Its next port of call is a large unexcavated man made stronghold which could be possibly a Norman motte or ancient fortlet on its west bank, and then on through a mighty gorge containing both the Deil’s Cauldron, and the Little Cauldron, weaving on and joining the Earn at the east end of the village. It is bridged here close by the long disappeared village of Laggan.

The Deil’s Cauldron

The Milton Burn

There is a smaller, parallel, fast-flowing stream to the east of the Lednock called the Milton Burn which joins the Earn near Comrie. Its source is a number of burns streaming off the hillside high above the Lurg and Carroglen. Its onward flow to the south passes Balmuick where it picks up speed on its downward journey to the Earn, passing the Happy Valley. Here can be seen the private burial ground of the MacLaggan’s, and further downstream the dam built by the Crams almost three hundred years ago at the Milton. The Crams left the Comrie area for Canada in the Diasporas of 1819 and 1820. They settled in what today is called Carleton Place.

The Turret Burn

Further east, the Turret Burn is bridged before it joins the River Earn just to the west of Crieff. Its waters are fed by streams and burns running off Ben Chonzie. Throughout time hundreds of whisky stills could be found all over Glen Turret and they tried the patience of the local excise officers. In the old days there was a lochan there. One of my great, great uncles was killed by a lightning strike on his rowing boat, along with one of his friends, when fishing in the lochan. The storm came on very suddenly and they could not reach shore in time. There was an old hunting lodge belonging to the Murrays of Ochtertyre called “Rhuad Mhor” Today it has vanished beneath the water after Loch Turret was dammed.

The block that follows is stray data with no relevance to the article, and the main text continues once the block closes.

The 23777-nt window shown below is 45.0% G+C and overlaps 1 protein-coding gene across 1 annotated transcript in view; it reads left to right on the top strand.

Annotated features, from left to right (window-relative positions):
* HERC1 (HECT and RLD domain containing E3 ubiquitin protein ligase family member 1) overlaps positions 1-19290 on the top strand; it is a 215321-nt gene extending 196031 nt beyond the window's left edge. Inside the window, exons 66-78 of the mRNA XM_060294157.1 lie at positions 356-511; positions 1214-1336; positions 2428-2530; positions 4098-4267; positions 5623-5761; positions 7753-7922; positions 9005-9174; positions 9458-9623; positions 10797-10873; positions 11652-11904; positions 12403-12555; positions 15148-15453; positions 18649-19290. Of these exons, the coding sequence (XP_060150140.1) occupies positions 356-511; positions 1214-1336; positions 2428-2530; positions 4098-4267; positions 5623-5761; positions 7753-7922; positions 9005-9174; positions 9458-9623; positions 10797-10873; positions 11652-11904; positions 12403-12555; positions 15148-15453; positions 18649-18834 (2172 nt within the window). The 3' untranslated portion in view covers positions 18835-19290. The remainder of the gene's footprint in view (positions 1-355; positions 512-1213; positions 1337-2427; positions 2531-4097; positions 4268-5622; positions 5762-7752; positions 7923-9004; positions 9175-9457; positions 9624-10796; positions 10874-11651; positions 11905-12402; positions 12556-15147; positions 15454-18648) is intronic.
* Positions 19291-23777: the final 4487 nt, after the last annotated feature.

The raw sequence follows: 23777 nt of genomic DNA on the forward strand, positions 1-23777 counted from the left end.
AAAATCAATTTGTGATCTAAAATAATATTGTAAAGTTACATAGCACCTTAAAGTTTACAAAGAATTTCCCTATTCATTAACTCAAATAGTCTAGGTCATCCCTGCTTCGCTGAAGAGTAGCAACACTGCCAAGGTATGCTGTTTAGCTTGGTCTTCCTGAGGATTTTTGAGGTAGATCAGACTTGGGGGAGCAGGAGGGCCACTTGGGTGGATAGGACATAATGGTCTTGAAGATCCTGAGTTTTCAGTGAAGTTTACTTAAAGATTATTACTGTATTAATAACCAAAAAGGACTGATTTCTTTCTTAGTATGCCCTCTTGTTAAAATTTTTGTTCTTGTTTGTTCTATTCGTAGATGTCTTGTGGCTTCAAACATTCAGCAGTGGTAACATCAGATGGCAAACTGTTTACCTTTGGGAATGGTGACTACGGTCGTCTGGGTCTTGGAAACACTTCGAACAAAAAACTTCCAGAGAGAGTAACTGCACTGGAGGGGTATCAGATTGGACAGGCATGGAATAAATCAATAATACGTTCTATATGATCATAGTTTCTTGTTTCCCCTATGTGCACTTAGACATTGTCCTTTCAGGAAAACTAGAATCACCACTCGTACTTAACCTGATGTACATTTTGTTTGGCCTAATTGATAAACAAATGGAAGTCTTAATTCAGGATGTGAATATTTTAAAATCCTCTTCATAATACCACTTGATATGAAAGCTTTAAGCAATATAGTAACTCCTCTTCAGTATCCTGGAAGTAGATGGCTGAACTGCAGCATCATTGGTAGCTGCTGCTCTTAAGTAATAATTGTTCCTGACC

“Rhuad Mhor,” Loch Turret

Robert Burns visited the Murrays in 1787 and wrote his poem entitled “On scaring Some Water-Fowl in Loch Turrit. The streams which created Loch Turret continue their downwards path as the Turret Burn passing the Glen Turret Distillery. Its waters have been used in the production of the Famous Grouse Scotch Whisky. It is the oldest Malt Whisky distillery in Scotland. Sometimes I wish it could be flooded by the stream, so that the local Crieff people could have a scotch and water for free!

The Glenturret Distillery